Chennai colleges scout for alternative water sources as vacation ends

As colleges are going to reopen soon against the backdrop of water scarcity in the city, many colleges are coming up with alternative water resources.

Published: 26th June 2017 01:42 AM  |   Last Updated: 26th June 2017 08:00 AM   |  A+A-

By Express News Service

CHENNAI: As colleges are going to reopen soon against the backdrop of water scarcity in the city, many colleges are coming up with alternative water resources, such as borewells, artificial ponds and other ways of conserving water in order to meet the needs of the students. Colleges are investing in these facilities as they feel the Metro Water supply may not be sufficient.

Anna University is sinking new borewells besides the existing ones. As there is no additional supply from Metro Water and the existing supply might not be sufficient, the university intends to increase the number of borewells. “We have started looking for locations for borewells. We have asked our experts to find out the locations and arrangements have been made,”said T V Geetha, Dean of College of Engineering, Guindy.

L Elango, Head of Geology department, who is in-charge of locating borewells, said at present there are no students, so there is no issue for the time being. “College will reopen from July 3. More than 4,000 students will start their classes. The existing supply from Metro Water may not be sufficient,” he said.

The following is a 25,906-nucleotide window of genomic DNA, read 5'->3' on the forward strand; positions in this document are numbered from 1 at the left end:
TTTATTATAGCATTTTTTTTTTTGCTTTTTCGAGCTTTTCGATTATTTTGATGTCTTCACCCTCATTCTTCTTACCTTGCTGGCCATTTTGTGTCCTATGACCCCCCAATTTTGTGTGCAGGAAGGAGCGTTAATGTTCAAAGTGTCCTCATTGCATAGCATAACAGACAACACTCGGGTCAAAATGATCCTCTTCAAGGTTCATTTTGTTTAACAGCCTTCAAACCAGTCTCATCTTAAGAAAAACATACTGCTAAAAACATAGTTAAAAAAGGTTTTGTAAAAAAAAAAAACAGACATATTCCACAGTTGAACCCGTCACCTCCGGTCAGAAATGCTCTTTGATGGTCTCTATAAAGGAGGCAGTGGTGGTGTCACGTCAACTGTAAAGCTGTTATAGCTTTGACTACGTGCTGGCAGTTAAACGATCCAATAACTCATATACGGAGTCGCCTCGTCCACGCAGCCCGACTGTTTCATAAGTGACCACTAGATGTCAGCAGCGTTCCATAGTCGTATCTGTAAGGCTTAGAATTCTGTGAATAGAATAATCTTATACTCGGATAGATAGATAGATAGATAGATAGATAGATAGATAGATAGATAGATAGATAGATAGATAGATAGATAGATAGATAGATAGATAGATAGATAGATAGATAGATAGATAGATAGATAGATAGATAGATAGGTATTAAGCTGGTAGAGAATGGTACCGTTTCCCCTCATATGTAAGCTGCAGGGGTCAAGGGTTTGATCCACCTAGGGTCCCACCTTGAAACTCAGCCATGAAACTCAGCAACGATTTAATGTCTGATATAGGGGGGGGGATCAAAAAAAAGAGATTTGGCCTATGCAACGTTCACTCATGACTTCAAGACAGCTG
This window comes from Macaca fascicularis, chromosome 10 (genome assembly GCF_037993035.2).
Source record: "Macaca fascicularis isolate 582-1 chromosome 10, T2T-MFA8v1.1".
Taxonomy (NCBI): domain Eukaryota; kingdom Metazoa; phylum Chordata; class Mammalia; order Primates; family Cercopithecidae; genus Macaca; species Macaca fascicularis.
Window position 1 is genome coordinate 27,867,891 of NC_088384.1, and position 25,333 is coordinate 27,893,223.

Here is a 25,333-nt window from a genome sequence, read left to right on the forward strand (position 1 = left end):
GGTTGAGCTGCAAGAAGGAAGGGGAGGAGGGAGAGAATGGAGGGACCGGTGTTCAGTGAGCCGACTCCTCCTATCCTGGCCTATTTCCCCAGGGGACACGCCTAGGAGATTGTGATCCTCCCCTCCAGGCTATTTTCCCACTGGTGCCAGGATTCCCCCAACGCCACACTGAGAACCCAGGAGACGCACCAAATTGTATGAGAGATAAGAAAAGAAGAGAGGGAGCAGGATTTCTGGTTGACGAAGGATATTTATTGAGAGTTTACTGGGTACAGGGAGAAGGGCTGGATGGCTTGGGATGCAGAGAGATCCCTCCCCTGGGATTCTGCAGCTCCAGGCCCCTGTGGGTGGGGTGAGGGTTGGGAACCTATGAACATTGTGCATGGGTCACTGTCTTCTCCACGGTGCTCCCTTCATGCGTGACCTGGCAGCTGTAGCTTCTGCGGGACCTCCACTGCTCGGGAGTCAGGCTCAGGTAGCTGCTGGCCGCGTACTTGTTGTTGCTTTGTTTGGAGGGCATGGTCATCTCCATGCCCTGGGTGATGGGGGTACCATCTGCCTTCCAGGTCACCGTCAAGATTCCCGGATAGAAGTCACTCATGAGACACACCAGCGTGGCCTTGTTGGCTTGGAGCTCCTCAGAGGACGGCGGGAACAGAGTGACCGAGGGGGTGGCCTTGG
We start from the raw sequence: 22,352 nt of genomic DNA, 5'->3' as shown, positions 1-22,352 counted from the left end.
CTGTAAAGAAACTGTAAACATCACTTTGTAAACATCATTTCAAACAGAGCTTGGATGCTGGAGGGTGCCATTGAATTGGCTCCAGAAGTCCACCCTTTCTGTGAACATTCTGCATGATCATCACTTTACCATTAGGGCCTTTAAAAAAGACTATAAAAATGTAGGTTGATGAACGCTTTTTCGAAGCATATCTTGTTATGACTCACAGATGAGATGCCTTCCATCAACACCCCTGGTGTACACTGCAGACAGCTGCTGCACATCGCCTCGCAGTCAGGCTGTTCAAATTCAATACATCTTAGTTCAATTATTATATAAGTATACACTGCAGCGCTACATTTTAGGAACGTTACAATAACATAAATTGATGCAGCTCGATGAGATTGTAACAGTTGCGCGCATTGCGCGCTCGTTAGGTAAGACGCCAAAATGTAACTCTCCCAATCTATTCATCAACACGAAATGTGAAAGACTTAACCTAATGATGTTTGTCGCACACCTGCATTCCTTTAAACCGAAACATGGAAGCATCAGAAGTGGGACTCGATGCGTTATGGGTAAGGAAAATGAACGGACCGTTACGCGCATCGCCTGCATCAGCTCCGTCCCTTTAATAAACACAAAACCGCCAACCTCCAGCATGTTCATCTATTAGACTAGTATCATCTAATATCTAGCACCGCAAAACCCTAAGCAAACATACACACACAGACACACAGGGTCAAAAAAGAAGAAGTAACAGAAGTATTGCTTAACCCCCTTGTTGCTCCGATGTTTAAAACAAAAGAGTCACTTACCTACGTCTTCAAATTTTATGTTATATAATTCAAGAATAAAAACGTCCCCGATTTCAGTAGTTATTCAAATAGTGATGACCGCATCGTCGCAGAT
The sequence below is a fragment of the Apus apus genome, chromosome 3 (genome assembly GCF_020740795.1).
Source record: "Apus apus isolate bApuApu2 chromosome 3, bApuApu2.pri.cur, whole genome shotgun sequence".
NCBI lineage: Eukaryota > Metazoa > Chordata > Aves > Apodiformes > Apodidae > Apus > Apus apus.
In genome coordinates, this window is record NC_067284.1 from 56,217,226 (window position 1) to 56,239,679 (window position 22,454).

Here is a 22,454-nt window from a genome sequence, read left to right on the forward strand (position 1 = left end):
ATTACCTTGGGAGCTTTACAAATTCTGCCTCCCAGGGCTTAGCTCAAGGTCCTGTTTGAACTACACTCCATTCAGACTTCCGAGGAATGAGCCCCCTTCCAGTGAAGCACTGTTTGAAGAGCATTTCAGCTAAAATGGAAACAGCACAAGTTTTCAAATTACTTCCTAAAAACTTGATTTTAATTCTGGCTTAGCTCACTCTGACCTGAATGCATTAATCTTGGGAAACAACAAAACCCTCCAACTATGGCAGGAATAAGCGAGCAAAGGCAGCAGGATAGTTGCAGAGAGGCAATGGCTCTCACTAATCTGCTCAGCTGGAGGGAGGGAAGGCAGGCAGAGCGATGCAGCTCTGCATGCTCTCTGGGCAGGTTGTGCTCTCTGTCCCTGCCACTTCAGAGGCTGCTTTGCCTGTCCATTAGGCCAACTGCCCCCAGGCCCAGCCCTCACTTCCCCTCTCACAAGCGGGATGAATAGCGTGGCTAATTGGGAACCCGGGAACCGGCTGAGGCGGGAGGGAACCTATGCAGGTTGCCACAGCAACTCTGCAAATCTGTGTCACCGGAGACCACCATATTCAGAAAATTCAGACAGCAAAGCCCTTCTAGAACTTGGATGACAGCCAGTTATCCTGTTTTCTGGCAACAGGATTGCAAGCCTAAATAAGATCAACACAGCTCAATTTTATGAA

Within two weeks, around three to four borewells would be sunk for an estimated depth of 100 to 150 metres. “If there is no sufficient rainfall, then these borewells will be of help,” he said, adding that the Anna University campus sits on charnockite rock because of which high yield from borewells is doubtful. Besides the borewell, the university is planning to build a pond at the northwest corner adjoining the Adyar river to improve the groundwater recharge and store additional water. “The alumni association is going to contribute towards the construction of this pond.”

A similar initiative has been taken by Loyola College. S Vincent, Dean of Research, said that across the peripheral side of the campus, wherever there is empty space, a hole of 10 feet has been made where the ground water is stored. “Even 10 minutes’ rain is enough to harvest water. We collect almost all rainwater. We have a big sump with a capacity of 12 lakh litres. All the rain water is collected in this sump,” said Vincent, adding that another important practice is recycling water. “We have a separate facility for waste water recycling. We are also getting Metro Water. If need be, we can also use groundwater facility.”

The vice-chairman of RMK Engineering College said that the college has been using borewell water. “We have a robust rainwater harvesting system. We have an artificial pond where we store rainwater. We have three to four borewells. Between one borewell and another, there is a gap of 300 metres. We are planning to dig more such wells,” said the vice-chairman, adding that since the college was closed, currently there was no water issue. But after the college reopens, there might be some problem if there is no proper rainfall.


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